Every January 1st, people all around the world make New Year’s resolutions. Some people aim to lose weight or improve their health, while others vow to travel more or spend less money. If you’re a long-time RV owner looking for a way to change things up for 2017, RV consignment may be the way to go. Consigning  is relatively hassle-free, and can free up your budget and driveway to buy the brand new RV you’ve been dreaming about all year.

RV Consignment 101

 

Preparing Your RV

Before consigning your RV, there are a few things you can do to increase the value of your unit and make it stand out on the lot. First, clean your RV inside and out. Second, repair any minor issues such as blown light bulbs or loose hinges on cabinets or doors. Third, tune up your RV with a fresh oil change and fluid replacement. Lastly, add extra value to your RV with classic accessories such as hand towels, welcome mats, rugs, or kitchen decor.

Consignment Process

The typical consignment period for an RV is one month to 90 days. However, the goal of consigning is to sell the unit as quickly as possible at a fair price. Dealers usually charge some sort of commission for consigning your RV, such as 10 percent of the selling price. Commissions can also be based on the value of the RV and/or final selling price. Some dealers also charge a set-up fee, so be sure to ask about all costs before signing any paperwork.

Once your RV is in the hands of a consignment dealer, there are risks that you may incur. Dealer lots usually have security and/or surveillance cameras to prevent damages, vandalism, and theft. However, accidents, natural disasters, and weather could result in damage to your RV. To prevent a major inconvenience to you (and your bank account), talk to your insurance company before consigning your vehicle. Review your insurance policy with your agent to make sure your RV will be covered when it is no longer in your custody.

Dealer Services

Consigning your RV, rather than selling it yourself, takes much of the burden off your plate. Dealers offer many services that can speed up the process of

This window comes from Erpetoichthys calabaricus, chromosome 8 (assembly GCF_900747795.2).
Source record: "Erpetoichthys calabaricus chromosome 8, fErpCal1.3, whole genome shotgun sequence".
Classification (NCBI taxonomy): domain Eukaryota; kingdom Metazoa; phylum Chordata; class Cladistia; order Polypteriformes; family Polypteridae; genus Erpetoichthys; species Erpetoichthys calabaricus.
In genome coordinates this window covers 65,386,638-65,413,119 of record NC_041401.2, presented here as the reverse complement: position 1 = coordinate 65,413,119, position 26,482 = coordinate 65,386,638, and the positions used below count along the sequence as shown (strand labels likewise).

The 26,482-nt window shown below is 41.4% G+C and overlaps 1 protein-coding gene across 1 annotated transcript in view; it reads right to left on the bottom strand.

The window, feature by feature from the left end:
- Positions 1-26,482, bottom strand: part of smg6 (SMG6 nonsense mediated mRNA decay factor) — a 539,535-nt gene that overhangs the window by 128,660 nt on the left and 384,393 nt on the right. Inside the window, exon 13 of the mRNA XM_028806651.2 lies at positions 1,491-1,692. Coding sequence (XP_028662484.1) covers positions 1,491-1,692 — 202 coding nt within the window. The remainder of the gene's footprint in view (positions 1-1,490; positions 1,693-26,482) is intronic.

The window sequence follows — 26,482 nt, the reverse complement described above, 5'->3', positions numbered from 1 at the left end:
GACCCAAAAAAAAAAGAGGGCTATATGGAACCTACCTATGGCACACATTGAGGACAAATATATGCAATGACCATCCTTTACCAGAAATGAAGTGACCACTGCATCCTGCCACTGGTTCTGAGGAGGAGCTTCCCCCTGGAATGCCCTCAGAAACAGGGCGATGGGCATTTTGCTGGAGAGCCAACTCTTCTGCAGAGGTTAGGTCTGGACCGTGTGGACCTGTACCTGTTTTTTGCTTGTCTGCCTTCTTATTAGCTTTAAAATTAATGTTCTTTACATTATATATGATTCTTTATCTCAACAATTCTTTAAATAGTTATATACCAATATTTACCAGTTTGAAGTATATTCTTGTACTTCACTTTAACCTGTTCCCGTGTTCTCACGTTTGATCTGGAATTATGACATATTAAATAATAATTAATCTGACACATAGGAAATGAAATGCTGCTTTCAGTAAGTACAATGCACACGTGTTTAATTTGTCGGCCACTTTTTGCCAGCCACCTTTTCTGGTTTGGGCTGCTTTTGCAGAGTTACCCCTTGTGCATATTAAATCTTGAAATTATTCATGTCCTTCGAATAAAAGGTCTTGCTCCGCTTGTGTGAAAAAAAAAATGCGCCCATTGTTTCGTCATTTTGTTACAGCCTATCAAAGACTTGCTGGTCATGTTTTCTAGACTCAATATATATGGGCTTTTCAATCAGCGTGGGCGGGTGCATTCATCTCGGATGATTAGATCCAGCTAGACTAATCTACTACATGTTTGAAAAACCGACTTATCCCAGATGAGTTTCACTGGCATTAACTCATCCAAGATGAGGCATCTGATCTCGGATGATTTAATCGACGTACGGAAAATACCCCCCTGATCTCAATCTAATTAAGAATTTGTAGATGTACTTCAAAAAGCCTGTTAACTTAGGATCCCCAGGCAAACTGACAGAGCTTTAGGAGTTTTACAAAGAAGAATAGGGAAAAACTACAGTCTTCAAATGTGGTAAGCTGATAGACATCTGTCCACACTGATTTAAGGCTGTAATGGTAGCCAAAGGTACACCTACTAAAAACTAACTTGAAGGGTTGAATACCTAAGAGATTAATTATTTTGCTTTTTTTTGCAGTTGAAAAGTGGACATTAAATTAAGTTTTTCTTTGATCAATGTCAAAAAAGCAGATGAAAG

selling your RV, such as advertising, e-mail marketing, Facebook ads, and more. They also handle the paperwork, buyer phone calls, and price negotiations for you. Many consignment dealers will accept trade-ins, financing, or cash payments to help sell your RV quickly and efficiently.

Payment Process

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Once the dealer has found a buyer for your RV, the rest of the process is very simple. The dealer will inform you upon completion of the sale, and pay you for the unit. The amount you receive depends on the final selling price of the unit, as well as the commission rates and fees charged by the dealership. Once again, ask about all the fees and commission percentages up-front so there are no surprises.

After the Sale

Now that your old RV is off your hands, what do with your newfound cash is entirely up to you. If you’ve had a good experience working with your consignment dealer, you may want to browse their lot for a new vehicle that fits your current travel needs. Finding a dealership that is trustworthy and reliable can sometimes be difficult, so once you’ve found one you like, you may want to stick with them. Since you already have a relationship with someone on the staff, they will be happy to help you get behind the wheel of one of their new RVs.

If you’re looking to consign your RV, check your local dealers to find a dealer who will be willing to sell your unit. Maybe you’ve already sold your RV, and you’re ready to buy a new one. Visit www.RVUSA.com to find a new or used RV that fits within your budget. With an old RV off your hands, and a new one in the driveway, the travel possibilities for you and your family in 2017 are endless. If you have any more tips about consigning, leave us a note in the comments below!

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2 COMMENTS

  1. Hi,
    I have a classic 1972 front wheel drive Revcon250 motorhome with a olds Toronado 455 engine in it. When I went an looked at it,it appeared ok. I had them deliver it.on my way back,it took 6 days to go on what would have been a 5.5 hour drive. I’m a retired elderly lady. i cannot afford to fix my motorhome anymore. They took out things,replaced things that don’t belong on her. I have had to spend everything I have and I can’t do it anymore. I’m still stranded. I need to get back to Amarillo. I’m looking for a older travel trailer. One that if it needs small repairs, that’s ok. Can you help me or know of anyone who can. I’m asking the same amount as I paid for her. $3800.
    Or would trade for a older travel trailer or older motorhome. Thank you for your time. I need to be in Amarillo no later than the third week in Feb.
    Sincerely,phoenix

    • Hi Phoenix, we are not actually an RV dealer or service shop, but we have hundreds of dealers across the country that we can connect you with. If you tell us what city you are in we can help you find some places you can get repairs. Thanks!

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